This week Motorola is airing online the first two of a series of videos showcasing everyday people sharing why and how they feel empowered by technology. This is part of Motorola's "Power to Empower" campaign launched in August 2021. The campaign is the result of a multi-year process to define what Motorola stands for as a brand.
"People are not looking for brands that just have a product that solves an issue. If you want to be a brand that will continue in history and is really engaged with your consumers, you must tell the story behind everything you produce. In addition, you must be aware of the concerns your users have about you as a whole and about your technology, "told me Renata Altenfelder, Executive Director, Global Brand Management Lenovo mobile Business Group (MBG).
Motorola wants to be seen as a technology pioneer with a passion for innovation and a will to disrupt the status quo. Through technology, Motorola wants to make a difference in such a way as to generate more positive change. Its brand values of innovation, inclusion and trustworthiness must come through in the products brought to market. As a brand, it wants to be trustworthy, innovative and inclusive.
Over 300 Motorola users sent in videos sharing how their phone empowered them to do what they wanted to do, whether from an artistic sense, a professional one, or simply following a passion. Out of all the videos, Motorola selected 12 stories that showcased different people, geographies and stories to be part of the second phase of the "Power to Empower" campaign that centers around "tech with heart."
The first two stories come from the UK and Taiwan.
Mitchel McCulloch - MOTOROLA...Insert Text Above
Mitchel McCulloch is a chef who in 2020 closed his catering business in east London and moved to the East Coast of England, where he established a mini permaculture farm. Aside from cooking, he has a passion for the natural world ecology and horticulture, specifically involving plants that can feed and heal us. He became a YouTube sensation with 7 billion videos as well as a radio host. About technology, he says: "I'm always using tools, but the most useful would have to be my mobile phone. My phone is like my office. With my passion and out-of-the-box approach to gardening, I was given a great opportunity to teach others about growing via the radio."
Lin Ching Lan - MOTOROLA...Insert Text Above
Lin Ching Lan is a 34-year-old dancer from Taiwan. "I was born to dance, but I was also born deaf. To me, that is not a contradiction. Feeling the vibration from the music on the floor is something everybody can do. Sometimes we don't even imagine how far our senses can go." Her mom encouraged her to use technology to learn from other dancers who don't speak sign language. She uses her phone as an interpreter so she can be part of other companies in Taiwan so they can "vibrate together."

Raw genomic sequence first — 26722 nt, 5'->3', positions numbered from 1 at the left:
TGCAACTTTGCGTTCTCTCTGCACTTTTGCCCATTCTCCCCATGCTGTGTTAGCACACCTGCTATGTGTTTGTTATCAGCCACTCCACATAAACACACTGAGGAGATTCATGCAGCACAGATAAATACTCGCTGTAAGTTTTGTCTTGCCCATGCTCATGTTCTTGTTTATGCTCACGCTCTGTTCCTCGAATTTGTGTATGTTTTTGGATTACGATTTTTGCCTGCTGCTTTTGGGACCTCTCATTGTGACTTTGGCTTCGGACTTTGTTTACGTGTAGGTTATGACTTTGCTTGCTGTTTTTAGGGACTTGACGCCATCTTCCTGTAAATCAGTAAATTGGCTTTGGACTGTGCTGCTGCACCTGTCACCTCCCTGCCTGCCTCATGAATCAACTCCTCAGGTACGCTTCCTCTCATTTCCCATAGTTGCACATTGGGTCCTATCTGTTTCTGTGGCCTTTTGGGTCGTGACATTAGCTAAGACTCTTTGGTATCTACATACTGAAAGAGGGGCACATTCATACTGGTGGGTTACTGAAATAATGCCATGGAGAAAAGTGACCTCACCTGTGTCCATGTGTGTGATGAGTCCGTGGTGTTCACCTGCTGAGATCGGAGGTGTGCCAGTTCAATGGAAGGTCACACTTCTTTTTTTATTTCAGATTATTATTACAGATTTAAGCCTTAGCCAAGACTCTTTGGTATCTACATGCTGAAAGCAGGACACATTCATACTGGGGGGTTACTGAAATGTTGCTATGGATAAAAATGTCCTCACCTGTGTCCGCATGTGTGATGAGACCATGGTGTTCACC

Of course, marketing alone will not sell products, but Motorola believes that putting people and their needs first will get them to better products and better engagement with their customers. I ask Altenfelder if getting support for the campaign was hard given the focus on diversity and inclusion, the choices of creative agencies, the use of regular people for the video content. "It was not hard at all. Aside from the right thing to do from an ethical perspective, it is the right thing to do from a business perspective. We see the results of companies and brands that are not just talking about caring about people and the environment but really acting upon their message and making a positive impact. You see revenue results, and you see stock results, you see success," she says. Altenfelder is right. Studies have shown how customer-brand identification (CBI) reflects a strong psychological or emotional attachment, suggestive of future behavior and long-term association with the brand. This is quite different from customer satisfaction which, refers to a positive attitude towards a brand generated from the consumers' overall evaluation of their experience with a brand's services or products.
“Power to Empower” is not just about products, marketing and customer engagement. After the very difficult months everybody went through due to COVID and other social challenges, the campaign has also become a force of change among Motorola’s employees. Altenfelder feels that it is paramount for the campaign to reflect the “think global, act local” mantra so that the stories, the messages and most importantly the impact reflect the needs of the local communities Motorola reaches. Motorola want to empower employees to do their best work and employees feel empowered by the change the brand is driving.
We will have to see if Motorola’s bet on tech with heart will pay off from a sales perspective, but it is refreshing to have a technology brand focus on building trust and a real connection with its customers. Something else Motorola subtly does with this campaign is remind us all that there should be more than bright colors, quick edits, influencers and catchy tunes representing tech to the world. It is exciting to have a technology brand (re)focus on the real promise their products embody- giving everyday people the power and opportunity to create posite change in their lives and the world.